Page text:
Tomorrow my new novel gets released. But I’d gladly scratch that event off the calendar if the wonderful man I dedicated the novel to got well. I’d rather talk about him.
He was an LIU teacher. He taught special kids, troubled kids. He worked one-on-one with them in grade school, followed them to their jobs after h.s. Worked with their bosses. Checked on them. Paid more attention to his students than many parents pay attention to their children. He kept in contact with them after h.s. He visited them, checked up on them long after his job requirements ended.
He loves his kids. He knows them and follows their progress in life after most teachers are concerned about the kids sitting in front of them. He makes me, also an ex-teacher, feel very inadequate. He never dismissed kids–passed them on to another grade, lost his sense of humor about them–(believe me, you need a sense of humor if you’re going to teach). In short he’s a man I admire for many reasons.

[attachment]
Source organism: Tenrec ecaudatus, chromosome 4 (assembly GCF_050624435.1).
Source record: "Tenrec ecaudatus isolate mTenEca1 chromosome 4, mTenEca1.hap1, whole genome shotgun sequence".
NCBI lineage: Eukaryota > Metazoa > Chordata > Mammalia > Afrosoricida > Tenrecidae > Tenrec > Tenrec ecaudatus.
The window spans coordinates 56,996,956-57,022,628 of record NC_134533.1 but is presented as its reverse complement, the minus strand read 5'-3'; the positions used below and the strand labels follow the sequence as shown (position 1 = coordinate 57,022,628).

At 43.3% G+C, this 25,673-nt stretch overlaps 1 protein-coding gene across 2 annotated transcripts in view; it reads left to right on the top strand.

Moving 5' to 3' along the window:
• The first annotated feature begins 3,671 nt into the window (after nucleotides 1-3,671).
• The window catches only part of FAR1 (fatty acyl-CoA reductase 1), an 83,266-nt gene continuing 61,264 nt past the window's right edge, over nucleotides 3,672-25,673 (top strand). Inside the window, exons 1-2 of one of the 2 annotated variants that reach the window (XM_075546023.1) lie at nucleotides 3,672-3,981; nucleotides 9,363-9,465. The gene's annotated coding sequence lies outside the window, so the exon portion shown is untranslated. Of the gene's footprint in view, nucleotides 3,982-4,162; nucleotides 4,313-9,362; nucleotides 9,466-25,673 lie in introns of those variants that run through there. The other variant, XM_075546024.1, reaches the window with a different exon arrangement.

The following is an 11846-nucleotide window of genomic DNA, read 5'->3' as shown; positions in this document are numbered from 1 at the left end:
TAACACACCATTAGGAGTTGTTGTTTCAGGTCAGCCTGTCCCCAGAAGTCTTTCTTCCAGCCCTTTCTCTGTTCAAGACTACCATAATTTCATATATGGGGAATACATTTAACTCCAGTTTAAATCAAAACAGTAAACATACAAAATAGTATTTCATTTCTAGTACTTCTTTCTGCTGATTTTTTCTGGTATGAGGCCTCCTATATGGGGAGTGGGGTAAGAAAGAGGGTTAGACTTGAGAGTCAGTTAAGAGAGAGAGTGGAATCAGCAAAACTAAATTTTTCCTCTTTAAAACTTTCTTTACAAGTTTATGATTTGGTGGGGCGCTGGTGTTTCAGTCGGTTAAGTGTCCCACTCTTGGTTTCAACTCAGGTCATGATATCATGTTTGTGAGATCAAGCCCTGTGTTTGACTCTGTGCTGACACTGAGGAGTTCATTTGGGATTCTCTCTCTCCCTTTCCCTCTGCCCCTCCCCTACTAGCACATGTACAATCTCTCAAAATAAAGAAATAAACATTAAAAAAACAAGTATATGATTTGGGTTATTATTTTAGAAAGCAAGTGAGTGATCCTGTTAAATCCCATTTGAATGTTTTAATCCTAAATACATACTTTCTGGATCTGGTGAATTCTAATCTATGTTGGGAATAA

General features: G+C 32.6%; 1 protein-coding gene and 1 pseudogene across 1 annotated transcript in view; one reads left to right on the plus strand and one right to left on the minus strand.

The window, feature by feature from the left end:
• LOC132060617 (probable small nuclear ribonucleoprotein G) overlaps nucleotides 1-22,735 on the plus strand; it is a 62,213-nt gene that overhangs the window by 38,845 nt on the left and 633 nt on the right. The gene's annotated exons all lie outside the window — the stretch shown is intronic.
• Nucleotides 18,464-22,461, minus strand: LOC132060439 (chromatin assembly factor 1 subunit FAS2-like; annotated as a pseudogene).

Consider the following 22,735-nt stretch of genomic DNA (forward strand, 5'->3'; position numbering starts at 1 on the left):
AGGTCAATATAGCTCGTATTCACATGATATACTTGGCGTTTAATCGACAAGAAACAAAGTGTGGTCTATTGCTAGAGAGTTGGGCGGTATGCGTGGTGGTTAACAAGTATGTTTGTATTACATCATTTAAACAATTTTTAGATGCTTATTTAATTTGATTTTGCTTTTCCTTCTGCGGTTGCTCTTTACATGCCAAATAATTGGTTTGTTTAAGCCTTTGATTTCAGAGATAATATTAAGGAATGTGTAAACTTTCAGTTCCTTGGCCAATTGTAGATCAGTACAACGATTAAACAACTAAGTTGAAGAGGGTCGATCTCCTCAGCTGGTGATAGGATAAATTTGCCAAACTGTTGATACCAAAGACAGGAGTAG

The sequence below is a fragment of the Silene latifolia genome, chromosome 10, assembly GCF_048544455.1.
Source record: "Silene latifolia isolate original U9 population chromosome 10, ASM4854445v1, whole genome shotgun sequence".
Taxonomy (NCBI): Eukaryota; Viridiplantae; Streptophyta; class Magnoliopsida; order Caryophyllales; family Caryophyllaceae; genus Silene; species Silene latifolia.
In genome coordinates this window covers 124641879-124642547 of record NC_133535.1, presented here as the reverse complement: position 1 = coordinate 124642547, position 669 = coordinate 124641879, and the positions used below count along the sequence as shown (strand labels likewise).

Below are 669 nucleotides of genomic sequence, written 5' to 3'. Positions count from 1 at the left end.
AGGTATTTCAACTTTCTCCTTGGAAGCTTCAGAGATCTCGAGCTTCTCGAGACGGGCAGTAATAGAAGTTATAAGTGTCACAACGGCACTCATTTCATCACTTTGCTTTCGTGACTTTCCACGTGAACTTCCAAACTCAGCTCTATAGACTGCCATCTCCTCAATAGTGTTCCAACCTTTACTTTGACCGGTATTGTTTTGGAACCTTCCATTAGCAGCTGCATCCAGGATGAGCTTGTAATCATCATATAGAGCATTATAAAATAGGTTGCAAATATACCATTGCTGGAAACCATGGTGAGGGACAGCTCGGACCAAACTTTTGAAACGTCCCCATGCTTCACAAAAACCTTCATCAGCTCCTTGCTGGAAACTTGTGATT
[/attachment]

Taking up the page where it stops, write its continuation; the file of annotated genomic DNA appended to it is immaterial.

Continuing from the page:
We talk all the time. We talk about this country. He thinks maybe it’s time to admire what’s best in us. Even if we don’t see it in ourselves. Even if we don’t like the sound of it. Laws, for instance. Immoral laws like separate lunch counters, separate drinking fountains. Like two people, any people, not being able to marry. Those laws weren’t our best. And they were changed. But change seems to be heading backwards.
Maybe it’s time to admit our shortcomings as a nation and aspire to something better. You pick the source. I’m not a preacher. I’m picking my friend. That’s why I dedicated my novel to him. I’m 65. I’ve seen some shit, and he’s seen some shit. And I can guess–if this country doesn’t pick something or someone who appeals to our better selves, my friend is going to be very disappointed.